We’re mapping uncharted waters on a challenging new project that has taught your old pal Spook that to clear the bar, when raised high enough, sometimes requires a new pair of sneakers. In other words, never stop learning. Failure hurts, spectacular failure might need stitches.
This mysterious project requires a corpse that is, among other things, altogether believable. Building to this level of realism meant that I had to evaluate, and ultimately toss out, some old methods. Rewrite the book, so to speak. Chapter One begins, “How to build a realistic paper mache skeleton”.
Now, I’d heard cat’s-paw rumors across the internets for years about folks who have made paper mache replicas of a bucky skeleton, but I never seriously considered attempting it myself. What a nightmare, I thought. There are too many details, I thought. I was wrong.
The trick to covering a skeleton in aluminum foil is to hit one area at a time and to work in layers until you can smooth the metal with a fair amount of force without poking through. Start with the front and wrap the foil as far back as you can reach without lifting the skeleton off the table.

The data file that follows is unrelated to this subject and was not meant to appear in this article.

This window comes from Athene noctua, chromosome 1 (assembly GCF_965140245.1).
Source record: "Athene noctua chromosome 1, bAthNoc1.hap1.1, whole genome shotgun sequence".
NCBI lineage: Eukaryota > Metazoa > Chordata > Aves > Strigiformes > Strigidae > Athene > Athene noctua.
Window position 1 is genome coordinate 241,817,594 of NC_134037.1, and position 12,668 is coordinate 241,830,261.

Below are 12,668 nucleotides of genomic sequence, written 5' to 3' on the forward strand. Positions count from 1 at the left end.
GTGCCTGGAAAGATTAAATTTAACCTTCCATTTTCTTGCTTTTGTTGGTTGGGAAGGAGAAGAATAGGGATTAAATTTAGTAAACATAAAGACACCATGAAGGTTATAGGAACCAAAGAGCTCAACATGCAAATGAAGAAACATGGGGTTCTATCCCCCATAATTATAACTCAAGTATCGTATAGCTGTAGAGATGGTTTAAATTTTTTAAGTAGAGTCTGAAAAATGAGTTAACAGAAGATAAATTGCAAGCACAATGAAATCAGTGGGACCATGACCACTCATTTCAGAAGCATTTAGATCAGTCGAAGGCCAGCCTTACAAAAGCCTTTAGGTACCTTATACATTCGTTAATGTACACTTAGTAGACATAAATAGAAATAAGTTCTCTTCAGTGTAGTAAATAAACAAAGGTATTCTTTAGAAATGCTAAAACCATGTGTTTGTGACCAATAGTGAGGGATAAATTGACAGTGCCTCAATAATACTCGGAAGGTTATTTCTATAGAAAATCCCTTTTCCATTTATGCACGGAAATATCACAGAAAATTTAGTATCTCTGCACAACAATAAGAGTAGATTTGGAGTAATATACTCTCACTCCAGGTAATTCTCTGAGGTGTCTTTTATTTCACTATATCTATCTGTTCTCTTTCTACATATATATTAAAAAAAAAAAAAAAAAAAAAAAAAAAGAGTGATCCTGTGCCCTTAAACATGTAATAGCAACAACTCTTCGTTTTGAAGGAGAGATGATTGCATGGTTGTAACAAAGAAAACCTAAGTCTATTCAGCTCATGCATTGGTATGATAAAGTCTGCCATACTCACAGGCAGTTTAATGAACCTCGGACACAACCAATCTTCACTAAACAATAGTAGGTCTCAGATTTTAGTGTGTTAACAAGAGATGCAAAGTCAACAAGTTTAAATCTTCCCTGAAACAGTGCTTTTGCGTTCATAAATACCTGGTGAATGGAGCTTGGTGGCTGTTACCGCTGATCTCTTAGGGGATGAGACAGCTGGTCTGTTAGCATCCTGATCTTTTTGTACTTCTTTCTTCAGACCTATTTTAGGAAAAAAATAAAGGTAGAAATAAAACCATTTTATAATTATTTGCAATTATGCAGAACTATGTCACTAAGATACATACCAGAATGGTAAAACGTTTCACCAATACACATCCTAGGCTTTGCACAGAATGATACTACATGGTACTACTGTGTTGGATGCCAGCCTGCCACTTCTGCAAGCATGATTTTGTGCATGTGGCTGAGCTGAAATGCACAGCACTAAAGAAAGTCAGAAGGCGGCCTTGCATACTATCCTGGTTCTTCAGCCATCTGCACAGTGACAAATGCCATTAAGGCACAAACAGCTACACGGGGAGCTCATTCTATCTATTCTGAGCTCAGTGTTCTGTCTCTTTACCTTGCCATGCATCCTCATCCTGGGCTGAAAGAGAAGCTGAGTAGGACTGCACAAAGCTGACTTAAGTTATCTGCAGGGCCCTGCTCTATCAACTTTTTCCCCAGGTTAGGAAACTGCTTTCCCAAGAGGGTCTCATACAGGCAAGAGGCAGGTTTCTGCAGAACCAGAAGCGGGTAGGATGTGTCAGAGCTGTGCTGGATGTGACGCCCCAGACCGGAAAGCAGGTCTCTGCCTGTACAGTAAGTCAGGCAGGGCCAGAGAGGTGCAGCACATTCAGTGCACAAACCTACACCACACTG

When foiling the back, overlap the dry paper mache with new foil by two or three inches. Add paper strips, but leave a small margin around the edges of the foil so that the new paper doesn’t come into contact with what you’ve already done.
The rib cage is one big undercut, which means you’ll have to slice it up with a razor blade to de-mold it. I cut mine right down the middle, across the sternum, and along the spine. I also had to cut a few odd bits around the shoulders, but it eventually pulled away. Remove as much of the foil as you can, then duck tape the pieces back together. Add another paper layer to hide the seams, and you end up with a very detailed, anatomically correct skeleton. No more rolling newspaper bones.
Okay, technically it’s not a skeleton if there is skin between the bones, but if you got this far, then you can figure that part out on your own. Our ghoul needed some putrid, disgusting skin on his bones. Besides, it’s a good excuse to break out your Dremel.
Related material that covers a zillion or so glossed-over details:
Crow – Ver. 1.0 skeleton – On a stick
And so on